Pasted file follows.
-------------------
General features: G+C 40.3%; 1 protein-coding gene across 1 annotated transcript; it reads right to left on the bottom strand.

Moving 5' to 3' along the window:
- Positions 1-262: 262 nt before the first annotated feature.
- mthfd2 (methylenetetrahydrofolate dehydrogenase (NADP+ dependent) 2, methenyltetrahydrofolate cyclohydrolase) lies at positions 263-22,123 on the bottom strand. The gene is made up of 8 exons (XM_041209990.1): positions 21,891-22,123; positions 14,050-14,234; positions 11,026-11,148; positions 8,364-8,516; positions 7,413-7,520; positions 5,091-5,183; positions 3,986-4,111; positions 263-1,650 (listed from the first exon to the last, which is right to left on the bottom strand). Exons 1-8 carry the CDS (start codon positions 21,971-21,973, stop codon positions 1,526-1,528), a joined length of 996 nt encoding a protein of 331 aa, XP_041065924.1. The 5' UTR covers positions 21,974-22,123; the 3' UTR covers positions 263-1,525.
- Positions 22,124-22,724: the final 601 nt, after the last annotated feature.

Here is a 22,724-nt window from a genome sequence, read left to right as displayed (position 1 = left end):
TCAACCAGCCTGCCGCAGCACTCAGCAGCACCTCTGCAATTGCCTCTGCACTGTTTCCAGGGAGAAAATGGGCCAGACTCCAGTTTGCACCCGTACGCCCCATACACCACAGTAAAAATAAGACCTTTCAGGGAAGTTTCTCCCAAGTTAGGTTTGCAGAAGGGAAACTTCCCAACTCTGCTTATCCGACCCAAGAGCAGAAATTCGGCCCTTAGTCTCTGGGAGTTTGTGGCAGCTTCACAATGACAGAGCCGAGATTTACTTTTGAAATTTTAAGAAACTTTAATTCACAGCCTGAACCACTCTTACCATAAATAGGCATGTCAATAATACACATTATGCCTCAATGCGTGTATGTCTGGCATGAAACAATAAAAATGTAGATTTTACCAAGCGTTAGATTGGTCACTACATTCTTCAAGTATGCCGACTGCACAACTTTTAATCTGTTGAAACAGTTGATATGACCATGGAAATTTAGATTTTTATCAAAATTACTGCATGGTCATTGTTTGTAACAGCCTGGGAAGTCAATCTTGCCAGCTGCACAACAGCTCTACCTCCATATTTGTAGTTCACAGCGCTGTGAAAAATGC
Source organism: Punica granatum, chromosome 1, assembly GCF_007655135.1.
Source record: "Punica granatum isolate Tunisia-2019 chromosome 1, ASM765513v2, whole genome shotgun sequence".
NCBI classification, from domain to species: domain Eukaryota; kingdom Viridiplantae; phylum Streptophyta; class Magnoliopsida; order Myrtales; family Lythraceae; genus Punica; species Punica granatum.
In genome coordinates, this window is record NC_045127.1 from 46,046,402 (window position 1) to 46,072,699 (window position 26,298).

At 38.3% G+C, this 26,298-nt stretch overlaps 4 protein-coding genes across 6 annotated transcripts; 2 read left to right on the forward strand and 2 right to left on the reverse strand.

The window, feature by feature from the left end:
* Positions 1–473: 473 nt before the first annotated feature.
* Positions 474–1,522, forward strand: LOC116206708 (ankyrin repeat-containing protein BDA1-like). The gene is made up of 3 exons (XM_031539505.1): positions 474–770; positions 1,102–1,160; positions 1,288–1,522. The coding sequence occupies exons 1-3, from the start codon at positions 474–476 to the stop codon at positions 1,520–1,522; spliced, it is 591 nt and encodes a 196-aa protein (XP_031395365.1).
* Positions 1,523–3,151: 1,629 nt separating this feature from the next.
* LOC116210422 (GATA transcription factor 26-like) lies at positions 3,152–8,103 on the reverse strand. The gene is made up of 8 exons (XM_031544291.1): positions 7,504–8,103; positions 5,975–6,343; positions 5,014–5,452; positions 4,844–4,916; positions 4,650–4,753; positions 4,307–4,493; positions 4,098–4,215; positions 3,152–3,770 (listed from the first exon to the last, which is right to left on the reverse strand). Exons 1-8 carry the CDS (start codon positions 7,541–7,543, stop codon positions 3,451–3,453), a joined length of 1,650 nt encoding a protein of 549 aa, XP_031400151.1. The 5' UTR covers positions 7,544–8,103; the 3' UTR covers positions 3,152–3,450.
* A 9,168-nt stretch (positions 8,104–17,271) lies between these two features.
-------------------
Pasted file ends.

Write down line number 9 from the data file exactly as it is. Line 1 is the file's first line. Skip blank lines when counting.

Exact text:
Source record: "Punica granatum isolate Tunisia-2019 chromosome 1, ASM765513v2, whole genome shotgun sequence".